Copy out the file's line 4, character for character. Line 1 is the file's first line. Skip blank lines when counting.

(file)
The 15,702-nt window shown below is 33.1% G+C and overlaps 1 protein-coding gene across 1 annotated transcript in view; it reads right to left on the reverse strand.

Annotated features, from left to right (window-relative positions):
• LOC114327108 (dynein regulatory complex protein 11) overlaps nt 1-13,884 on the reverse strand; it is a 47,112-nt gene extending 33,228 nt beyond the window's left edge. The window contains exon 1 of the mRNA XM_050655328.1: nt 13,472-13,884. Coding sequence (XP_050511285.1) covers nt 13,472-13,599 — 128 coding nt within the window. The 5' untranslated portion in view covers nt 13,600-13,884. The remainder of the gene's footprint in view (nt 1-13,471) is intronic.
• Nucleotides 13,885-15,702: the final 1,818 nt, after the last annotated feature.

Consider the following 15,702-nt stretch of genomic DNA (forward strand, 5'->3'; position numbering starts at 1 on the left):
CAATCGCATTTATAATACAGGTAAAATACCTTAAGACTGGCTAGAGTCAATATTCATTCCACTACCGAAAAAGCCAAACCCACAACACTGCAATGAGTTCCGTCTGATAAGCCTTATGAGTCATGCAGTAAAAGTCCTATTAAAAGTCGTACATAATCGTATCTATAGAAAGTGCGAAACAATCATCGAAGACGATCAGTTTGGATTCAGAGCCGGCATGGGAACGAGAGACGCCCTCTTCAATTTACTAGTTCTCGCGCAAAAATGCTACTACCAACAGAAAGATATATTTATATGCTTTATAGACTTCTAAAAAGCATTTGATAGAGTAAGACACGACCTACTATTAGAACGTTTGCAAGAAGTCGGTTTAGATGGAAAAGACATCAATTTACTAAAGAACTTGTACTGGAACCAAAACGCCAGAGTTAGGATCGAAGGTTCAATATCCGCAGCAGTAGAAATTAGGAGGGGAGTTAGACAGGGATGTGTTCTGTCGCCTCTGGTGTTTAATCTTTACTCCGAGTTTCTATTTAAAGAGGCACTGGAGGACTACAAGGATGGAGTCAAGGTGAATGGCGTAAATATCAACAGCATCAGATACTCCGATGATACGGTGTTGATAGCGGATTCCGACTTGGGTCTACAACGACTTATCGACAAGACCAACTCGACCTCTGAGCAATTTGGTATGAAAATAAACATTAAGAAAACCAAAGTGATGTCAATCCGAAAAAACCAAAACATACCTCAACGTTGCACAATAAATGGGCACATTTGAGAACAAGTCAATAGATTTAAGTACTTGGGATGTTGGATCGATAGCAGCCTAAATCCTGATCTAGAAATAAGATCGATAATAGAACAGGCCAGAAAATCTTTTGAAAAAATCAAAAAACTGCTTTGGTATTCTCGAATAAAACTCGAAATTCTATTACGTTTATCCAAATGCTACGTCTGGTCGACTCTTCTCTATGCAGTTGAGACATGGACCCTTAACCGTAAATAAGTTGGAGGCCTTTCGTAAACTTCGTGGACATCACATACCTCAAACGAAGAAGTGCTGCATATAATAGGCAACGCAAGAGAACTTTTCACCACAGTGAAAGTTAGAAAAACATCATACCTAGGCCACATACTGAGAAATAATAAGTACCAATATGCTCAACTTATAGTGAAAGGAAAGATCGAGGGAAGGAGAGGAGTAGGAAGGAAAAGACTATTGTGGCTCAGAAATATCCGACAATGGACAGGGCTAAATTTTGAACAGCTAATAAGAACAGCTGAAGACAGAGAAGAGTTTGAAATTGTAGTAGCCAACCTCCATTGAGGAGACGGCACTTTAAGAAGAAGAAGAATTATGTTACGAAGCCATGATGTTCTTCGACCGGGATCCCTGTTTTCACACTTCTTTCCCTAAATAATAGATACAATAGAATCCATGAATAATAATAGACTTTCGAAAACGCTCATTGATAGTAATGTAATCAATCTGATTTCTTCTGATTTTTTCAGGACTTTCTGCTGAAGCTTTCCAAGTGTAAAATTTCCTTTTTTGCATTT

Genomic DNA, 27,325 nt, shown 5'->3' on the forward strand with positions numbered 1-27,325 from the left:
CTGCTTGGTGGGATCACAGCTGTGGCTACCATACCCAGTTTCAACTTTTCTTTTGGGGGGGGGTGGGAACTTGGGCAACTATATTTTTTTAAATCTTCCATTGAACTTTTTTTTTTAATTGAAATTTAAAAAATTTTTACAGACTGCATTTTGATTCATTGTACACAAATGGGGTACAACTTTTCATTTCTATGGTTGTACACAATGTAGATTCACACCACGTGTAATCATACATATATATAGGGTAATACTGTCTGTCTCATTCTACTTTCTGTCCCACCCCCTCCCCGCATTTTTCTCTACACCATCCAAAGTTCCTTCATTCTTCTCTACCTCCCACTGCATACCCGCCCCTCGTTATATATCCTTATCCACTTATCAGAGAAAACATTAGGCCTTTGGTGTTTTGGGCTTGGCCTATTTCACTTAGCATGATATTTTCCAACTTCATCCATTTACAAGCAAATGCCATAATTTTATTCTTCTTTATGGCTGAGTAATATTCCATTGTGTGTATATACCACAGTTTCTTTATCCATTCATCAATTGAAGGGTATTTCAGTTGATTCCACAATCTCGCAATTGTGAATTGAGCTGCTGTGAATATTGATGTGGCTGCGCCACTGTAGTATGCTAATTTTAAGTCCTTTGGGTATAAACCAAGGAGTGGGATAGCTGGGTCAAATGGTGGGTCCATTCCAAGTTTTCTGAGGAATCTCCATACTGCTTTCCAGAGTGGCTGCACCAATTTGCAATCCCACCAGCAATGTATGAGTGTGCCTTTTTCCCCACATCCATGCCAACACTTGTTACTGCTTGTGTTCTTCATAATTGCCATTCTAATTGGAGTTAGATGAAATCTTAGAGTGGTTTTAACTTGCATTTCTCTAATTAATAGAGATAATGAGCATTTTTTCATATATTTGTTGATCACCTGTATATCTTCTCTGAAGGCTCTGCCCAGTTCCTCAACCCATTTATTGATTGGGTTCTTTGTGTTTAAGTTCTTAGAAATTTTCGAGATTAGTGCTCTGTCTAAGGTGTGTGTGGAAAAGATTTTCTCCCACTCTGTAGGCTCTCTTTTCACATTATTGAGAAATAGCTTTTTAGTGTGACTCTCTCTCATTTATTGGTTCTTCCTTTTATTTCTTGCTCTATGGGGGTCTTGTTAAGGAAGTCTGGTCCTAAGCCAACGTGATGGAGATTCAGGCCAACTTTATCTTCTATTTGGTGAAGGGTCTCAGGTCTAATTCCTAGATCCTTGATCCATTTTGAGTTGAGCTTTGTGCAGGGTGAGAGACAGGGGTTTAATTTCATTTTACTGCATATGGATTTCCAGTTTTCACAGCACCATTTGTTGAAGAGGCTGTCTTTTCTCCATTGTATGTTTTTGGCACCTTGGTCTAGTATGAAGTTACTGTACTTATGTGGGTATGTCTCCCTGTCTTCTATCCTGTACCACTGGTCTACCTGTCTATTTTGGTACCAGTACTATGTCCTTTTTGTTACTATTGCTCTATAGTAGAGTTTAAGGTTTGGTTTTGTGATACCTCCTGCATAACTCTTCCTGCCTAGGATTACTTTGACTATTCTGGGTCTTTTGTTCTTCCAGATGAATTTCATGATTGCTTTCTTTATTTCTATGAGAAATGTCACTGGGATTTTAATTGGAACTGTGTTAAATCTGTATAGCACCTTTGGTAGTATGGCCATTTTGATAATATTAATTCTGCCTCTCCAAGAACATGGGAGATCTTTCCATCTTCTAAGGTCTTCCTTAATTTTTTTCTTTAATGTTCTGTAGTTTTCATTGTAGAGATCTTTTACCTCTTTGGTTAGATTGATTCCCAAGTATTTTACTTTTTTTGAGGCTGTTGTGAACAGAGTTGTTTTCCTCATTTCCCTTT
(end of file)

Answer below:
• Nucleotides 13,885-15,702: the final 1,818 nt, after the last annotated feature.